Researchers have long wondered why evolution robbed many bird species -- like the chicken -- of a piece of anatomy considered pretty key in most of the breeding we're familiar with -- the penis. A new study of a wide range of birds has revealed a key gene that stymies penis growth in males and suggests a few reasons that nixing the penis could be evolutionarily advantageous for the animals, though it does make calling a male rooster a cock among the crueler jokes in the history of time.

    Read on...
  8. Science

    Extinct Solitaire Birds Wings No Good for Flying, Great at Punching

    Julian Hume and Lorna Steel of the Natural History Museum did some digging and found that these famously aggro animals -- about whom little is known -- and found that the giant, flightless pigeons did have a use for their wings after all -- as potentially deadly weapons sporting bone growths as large as ping-pong balls. Covered in a layer of thick skin, these bones would have acted as boxing gloves of sorts for the birds during battles over mates.

    Read on...
  9. Science

    Carl Zimmer Explains Where Feathers Come From in Latest TED-Ed Animation [Video]

    Folks, can we talk about these TED-Ed videos? Because they are becoming some of my favorite things. In this magnificently animated piece, science writer Carl Zimmer waxes poetic on the aesthetic and engineering feats that make feathers so incredible before delivering a point by point walkthrough of what we know about how feathers evolved -- and what we don't. This lesson in how modern birds developed from ancient dinosaurs more or less the perfect thing to distract you from work today, and come on -- it's not like you're here because you desperately want to get things done.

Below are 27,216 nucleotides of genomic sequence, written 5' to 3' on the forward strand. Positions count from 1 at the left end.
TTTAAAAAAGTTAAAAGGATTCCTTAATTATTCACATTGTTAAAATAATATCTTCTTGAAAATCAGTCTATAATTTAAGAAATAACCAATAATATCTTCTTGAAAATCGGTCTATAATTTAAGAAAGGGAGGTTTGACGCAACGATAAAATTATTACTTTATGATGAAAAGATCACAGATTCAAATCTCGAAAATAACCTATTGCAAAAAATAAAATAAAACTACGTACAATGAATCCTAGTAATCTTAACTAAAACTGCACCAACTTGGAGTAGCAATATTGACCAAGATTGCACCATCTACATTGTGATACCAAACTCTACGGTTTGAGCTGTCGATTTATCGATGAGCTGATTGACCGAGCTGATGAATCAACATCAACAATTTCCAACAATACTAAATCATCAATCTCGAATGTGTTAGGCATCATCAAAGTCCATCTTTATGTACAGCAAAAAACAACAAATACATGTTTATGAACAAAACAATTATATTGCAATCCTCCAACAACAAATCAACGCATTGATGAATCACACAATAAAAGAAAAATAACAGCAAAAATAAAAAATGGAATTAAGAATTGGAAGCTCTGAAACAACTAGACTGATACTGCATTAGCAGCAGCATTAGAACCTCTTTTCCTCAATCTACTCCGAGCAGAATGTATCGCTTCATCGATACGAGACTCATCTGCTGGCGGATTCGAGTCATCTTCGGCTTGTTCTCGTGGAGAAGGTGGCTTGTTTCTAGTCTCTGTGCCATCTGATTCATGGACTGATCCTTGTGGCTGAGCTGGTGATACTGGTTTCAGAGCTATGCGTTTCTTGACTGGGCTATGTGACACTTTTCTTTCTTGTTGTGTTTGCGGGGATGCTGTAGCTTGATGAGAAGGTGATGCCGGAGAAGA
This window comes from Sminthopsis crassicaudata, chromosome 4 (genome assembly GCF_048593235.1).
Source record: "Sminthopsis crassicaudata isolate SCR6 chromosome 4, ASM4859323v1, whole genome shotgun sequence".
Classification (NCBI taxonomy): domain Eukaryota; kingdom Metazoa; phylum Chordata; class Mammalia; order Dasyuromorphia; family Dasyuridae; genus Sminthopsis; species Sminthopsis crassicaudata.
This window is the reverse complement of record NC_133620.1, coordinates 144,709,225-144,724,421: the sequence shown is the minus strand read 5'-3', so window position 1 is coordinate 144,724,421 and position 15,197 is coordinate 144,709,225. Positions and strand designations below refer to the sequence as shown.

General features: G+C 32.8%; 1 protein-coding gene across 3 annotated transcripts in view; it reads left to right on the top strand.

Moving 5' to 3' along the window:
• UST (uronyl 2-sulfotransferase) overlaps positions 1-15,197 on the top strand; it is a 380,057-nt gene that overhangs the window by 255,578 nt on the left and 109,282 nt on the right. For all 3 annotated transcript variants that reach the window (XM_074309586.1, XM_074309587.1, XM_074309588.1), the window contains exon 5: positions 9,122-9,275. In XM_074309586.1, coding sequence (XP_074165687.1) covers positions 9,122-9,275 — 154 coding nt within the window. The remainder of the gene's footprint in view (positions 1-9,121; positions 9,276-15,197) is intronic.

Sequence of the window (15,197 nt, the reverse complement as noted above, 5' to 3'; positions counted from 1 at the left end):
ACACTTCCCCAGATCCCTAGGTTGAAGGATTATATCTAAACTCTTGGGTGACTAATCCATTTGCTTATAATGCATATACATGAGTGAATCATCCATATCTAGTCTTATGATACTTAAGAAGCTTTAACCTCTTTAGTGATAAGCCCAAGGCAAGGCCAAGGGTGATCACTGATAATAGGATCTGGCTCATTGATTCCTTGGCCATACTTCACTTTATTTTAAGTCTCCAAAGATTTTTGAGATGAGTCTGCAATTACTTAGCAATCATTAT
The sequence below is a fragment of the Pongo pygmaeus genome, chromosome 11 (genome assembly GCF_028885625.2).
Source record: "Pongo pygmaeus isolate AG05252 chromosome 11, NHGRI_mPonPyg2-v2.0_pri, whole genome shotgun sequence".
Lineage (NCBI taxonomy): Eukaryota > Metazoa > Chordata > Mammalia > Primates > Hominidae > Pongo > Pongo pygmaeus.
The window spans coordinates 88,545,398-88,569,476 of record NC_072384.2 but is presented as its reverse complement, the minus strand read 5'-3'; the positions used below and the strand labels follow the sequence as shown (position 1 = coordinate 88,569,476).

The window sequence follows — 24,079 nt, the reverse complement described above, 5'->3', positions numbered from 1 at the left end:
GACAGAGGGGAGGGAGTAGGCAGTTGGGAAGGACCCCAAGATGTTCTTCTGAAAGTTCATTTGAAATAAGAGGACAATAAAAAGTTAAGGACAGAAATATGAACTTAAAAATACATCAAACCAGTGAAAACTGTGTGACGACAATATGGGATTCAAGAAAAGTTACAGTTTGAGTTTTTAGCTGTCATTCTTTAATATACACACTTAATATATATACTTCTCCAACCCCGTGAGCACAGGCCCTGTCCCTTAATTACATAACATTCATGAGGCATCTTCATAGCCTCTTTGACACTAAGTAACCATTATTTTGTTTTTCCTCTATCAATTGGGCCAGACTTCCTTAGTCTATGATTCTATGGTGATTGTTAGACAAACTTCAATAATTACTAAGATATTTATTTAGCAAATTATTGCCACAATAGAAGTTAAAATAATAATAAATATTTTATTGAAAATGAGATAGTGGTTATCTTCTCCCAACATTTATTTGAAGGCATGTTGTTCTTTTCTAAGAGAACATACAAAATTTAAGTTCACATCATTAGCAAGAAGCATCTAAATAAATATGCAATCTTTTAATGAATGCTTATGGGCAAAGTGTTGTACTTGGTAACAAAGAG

Read on...
  10. Science

    These Little Birds Squawk to Attract Predators, Blackmail Their Parents for Food

    As was pointed out in The Walking Dead, a zombie apocalypse a hungry, crying baby is likely going to attract the undead and put everyone in serious danger. Similarly -- though in less apocalyptic circumstance -- the loud squawks of a hungry young pied babbler can blackmail the baby bird's parents into feeding it pronto, before predators also hear their cries. This will be a scenario familiar to anyone who has been exposed to the phenomenon of 'Italian guilt' in their lifetime: "Hey, if you don't come feed me quick, I guess maybe you want predators to eat me. No, it's fine. I guess you can always have more babies."

    Read on...
  11. Tech

    Getting This Close-Up of a Cassowary May Be Photography’s Most Dangerous Game

    In the wilds of Australia and New Guinea, there is a dinosaur-like bird that probably wants to hurt you.  It's probably thinking about it right now, in fact.  To be fair, it's only because it assumes you want to tangle with it -- which you totally don't. But in the name of conservation, some are willing to. Photographer Christian Ziegler risked life and limb to photograph the Southern cassowary in Black Mountain Road, Australia. It's even won him the top award in the 2013 World Press Photo of the Year.